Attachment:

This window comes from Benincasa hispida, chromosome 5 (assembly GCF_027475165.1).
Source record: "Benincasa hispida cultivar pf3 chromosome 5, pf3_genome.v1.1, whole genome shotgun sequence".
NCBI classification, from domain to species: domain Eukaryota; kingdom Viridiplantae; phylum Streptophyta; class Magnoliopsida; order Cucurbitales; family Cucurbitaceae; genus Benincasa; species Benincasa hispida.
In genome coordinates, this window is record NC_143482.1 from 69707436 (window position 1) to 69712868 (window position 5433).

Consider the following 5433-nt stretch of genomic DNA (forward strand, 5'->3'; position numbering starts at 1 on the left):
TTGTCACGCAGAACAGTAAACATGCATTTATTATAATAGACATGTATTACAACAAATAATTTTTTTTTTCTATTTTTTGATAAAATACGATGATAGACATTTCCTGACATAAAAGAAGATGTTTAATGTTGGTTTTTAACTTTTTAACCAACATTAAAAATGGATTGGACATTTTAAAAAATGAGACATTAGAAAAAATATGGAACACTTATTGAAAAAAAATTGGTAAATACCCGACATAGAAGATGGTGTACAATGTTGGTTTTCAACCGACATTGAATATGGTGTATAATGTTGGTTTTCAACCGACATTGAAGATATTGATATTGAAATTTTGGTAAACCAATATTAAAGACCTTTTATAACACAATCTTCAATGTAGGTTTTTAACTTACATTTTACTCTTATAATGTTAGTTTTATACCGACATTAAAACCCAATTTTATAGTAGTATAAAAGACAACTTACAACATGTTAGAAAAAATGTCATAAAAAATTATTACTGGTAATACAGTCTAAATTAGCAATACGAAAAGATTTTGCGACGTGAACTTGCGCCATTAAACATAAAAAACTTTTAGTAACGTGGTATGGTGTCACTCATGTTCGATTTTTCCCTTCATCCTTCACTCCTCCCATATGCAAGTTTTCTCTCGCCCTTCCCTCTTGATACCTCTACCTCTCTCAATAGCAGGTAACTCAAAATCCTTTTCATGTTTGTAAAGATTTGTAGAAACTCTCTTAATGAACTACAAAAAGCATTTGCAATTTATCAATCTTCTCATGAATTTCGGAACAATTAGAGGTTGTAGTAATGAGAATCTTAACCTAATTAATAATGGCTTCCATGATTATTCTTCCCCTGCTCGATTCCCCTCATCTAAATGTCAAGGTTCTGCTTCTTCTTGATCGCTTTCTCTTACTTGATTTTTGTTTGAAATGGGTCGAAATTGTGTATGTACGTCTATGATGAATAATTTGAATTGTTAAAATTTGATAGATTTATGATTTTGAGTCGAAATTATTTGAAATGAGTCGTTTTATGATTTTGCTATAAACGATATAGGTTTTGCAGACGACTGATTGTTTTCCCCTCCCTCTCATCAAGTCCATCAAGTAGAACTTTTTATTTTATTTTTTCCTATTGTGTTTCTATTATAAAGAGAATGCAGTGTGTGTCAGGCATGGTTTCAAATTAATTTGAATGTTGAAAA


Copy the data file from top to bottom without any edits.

This window comes from Benincasa hispida, chromosome 5 (assembly GCF_027475165.1).
Source record: "Benincasa hispida cultivar pf3 chromosome 5, pf3_genome.v1.1, whole genome shotgun sequence".
NCBI classification, from domain to species: domain Eukaryota; kingdom Viridiplantae; phylum Streptophyta; class Magnoliopsida; order Cucurbitales; family Cucurbitaceae; genus Benincasa; species Benincasa hispida.
In genome coordinates, this window is record NC_143482.1 from 69707436 (window position 1) to 69712868 (window position 5433).

Consider the following 5433-nt stretch of genomic DNA (forward strand, 5'->3'; position numbering starts at 1 on the left):
TTGTCACGCAGAACAGTAAACATGCATTTATTATAATAGACATGTATTACAACAAATAATTTTTTTTTTCTATTTTTTGATAAAATACGATGATAGACATTTCCTGACATAAAAGAAGATGTTTAATGTTGGTTTTTAACTTTTTAACCAACATTAAAAATGGATTGGACATTTTAAAAAATGAGACATTAGAAAAAATATGGAACACTTATTGAAAAAAAATTGGTAAATACCCGACATAGAAGATGGTGTACAATGTTGGTTTTCAACCGACATTGAATATGGTGTATAATGTTGGTTTTCAACCGACATTGAAGATATTGATATTGAAATTTTGGTAAACCAATATTAAAGACCTTTTATAACACAATCTTCAATGTAGGTTTTTAACTTACATTTTACTCTTATAATGTTAGTTTTATACCGACATTAAAACCCAATTTTATAGTAGTATAAAAGACAACTTACAACATGTTAGAAAAAATGTCATAAAAAATTATTACTGGTAATACAGTCTAAATTAGCAATACGAAAAGATTTTGCGACGTGAACTTGCGCCATTAAACATAAAAAACTTTTAGTAACGTGGTATGGTGTCACTCATGTTCGATTTTTCCCTTCATCCTTCACTCCTCCCATATGCAAGTTTTCTCTCGCCCTTCCCTCTTGATACCTCTACCTCTCTCAATAGCAGGTAACTCAAAATCCTTTTCATGTTTGTAAAGATTTGTAGAAACTCTCTTAATGAACTACAAAAAGCATTTGCAATTTATCAATCTTCTCATGAATTTCGGAACAATTAGAGGTTGTAGTAATGAGAATCTTAACCTAATTAATAATGGCTTCCATGATTATTCTTCCCCTGCTCGATTCCCCTCATCTAAATGTCAAGGTTCTGCTTCTTCTTGATCGCTTTCTCTTACTTGATTTTTGTTTGAAATGGGTCGAAATTGTGTATGTACGTCTATGATGAATAATTTGAATTGTTAAAATTTGATAGATTTATGATTTTGAGTCGAAATTATTTGAAATGAGTCGTTTTATGATTTTGCTATAAACGATATAGGTTTTGCAGACGACTGATTGTTTTCCCCTCCCTCTCATCAAGTCCATCAAGTAGAACTTTTTATTTTATTTTTTCCTATTGTGTTTCTATTATAAAGAGAATGCAGTGTGTGTCAGGCATGGTTTCAAATTAATTTGAATGTTGAAAA